One of the awesome parts of MEF is that you can attach metadata to your objects. This allows you to use the new Lazy<T, TMetadata> object so you can inspect the meta data about an object without instantiating it. In order to attach metadata to an object, you need (should have) some entity that contains properties to support the meta data such as an interface (good tutorial site here ). For example, if you have a class of type MyObjectType and an interface to store metadata about the class of type IMyMetadata, you can then resolve/import Lazy<MyObjectType, IMyMetadata> which will expose a Metadata property of type IMyMetadata with the information filled in. You might already be able to tell that a bit of magic is happening behind the scenes since there is no concrete class for IMyMetadata but MEF has magically found a way to instantiate a class of type IMyMetadata and fill in the values. This is the problem area if you are running in Medium Trust, you will get a SecurityException stemming form the System.ComponentModel.Composition.MetadataViewGenerator. This same issue will occur when using Autofac to register metadata with the .WithMetadata extension method.
To work around this problem in Medium Trust, you’ll need to create a concrete class to store your metadata in instead of just referencing an interface. You’ll also need to ensure that the constructor of this class takes in one parameter of type IDictionary<string, object> and using this object you’ll need to manually do the heavy lifting of assigning the values to the properties of this class based on the values in the dictionary. Better yet, you can just make a base class that all your metadata classes can inherit from. In Umbraco v5, we’ve called this abstract class MetadataComposition just to keep inline with the naming conventions of the MEF namespace:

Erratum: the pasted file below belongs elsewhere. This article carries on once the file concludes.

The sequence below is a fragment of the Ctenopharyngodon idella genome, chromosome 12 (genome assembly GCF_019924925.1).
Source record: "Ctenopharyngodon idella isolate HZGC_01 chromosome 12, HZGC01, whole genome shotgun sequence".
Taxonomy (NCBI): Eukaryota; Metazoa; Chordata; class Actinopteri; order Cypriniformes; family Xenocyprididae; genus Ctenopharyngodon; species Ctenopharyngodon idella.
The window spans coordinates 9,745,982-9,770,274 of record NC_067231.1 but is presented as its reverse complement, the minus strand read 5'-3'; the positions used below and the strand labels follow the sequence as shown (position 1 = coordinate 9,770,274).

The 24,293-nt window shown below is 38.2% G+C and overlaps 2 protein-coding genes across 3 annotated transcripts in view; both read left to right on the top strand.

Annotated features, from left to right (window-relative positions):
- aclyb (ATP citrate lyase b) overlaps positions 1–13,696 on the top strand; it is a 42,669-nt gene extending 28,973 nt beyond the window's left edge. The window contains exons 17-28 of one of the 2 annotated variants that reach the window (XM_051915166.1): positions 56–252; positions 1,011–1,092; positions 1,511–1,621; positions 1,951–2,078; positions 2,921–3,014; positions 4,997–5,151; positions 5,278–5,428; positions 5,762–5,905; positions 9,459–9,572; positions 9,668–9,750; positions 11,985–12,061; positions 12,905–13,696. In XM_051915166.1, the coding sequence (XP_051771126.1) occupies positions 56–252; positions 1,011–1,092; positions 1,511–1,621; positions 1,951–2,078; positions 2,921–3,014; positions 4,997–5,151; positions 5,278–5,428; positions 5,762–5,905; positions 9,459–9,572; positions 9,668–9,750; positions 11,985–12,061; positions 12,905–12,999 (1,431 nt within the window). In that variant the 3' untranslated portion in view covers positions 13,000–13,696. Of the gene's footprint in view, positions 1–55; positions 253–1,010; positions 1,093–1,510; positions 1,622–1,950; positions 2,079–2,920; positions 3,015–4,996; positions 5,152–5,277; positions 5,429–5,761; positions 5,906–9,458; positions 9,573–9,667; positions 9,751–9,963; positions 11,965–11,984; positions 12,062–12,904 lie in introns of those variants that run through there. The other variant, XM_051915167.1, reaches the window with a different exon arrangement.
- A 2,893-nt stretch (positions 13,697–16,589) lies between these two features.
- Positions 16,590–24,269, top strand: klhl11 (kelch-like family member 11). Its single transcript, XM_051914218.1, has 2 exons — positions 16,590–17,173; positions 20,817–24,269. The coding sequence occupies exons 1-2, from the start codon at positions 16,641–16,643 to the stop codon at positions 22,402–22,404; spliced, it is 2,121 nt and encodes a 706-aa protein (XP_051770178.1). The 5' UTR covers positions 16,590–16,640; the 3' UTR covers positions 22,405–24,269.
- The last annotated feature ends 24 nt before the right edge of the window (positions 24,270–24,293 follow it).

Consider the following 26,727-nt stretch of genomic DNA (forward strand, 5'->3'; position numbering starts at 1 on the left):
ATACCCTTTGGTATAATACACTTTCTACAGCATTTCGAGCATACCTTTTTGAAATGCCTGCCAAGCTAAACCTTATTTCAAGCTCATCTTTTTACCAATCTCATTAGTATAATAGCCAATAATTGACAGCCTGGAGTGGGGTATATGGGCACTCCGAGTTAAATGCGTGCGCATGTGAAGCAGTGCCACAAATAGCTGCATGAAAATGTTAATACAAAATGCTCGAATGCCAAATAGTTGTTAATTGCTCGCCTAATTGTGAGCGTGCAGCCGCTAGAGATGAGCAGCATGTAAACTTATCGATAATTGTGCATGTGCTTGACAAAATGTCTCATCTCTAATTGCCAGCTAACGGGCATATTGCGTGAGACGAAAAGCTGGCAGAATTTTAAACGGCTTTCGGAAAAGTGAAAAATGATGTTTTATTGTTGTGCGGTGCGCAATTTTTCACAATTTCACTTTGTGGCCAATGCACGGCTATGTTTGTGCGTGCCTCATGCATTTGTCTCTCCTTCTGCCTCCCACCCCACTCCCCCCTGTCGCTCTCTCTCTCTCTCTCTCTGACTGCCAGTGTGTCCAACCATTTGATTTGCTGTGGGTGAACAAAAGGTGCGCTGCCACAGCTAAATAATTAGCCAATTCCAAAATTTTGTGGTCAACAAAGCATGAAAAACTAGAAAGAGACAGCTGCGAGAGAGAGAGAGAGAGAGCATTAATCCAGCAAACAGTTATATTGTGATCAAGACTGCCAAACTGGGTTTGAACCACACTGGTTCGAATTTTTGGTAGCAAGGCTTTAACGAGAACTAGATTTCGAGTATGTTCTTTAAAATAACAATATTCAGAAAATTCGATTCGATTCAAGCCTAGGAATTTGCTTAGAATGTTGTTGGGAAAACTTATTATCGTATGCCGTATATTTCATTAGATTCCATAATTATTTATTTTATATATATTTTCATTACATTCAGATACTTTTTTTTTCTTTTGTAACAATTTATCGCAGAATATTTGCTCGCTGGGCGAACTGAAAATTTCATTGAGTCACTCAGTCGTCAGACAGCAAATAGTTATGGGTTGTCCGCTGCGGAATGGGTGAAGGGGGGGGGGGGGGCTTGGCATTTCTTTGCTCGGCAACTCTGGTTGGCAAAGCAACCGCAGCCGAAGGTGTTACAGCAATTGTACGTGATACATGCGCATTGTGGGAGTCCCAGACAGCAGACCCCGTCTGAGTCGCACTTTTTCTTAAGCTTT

public abstract class MetadataComposition
/// constructor, sets all properties of this object based
/// on the dictionary values
/// <param name="obj"></param>
protected MetadataComposition(IDictionary<string, object> obj)
var t = GetType();
var props = t.GetProperties();
foreach (var a in obj)
var p = props.Where(x => x.Name == a.Key).SingleOrDefault();
if (p != null)
p.SetValue(this, a.Value, null);
Hope this helps someone!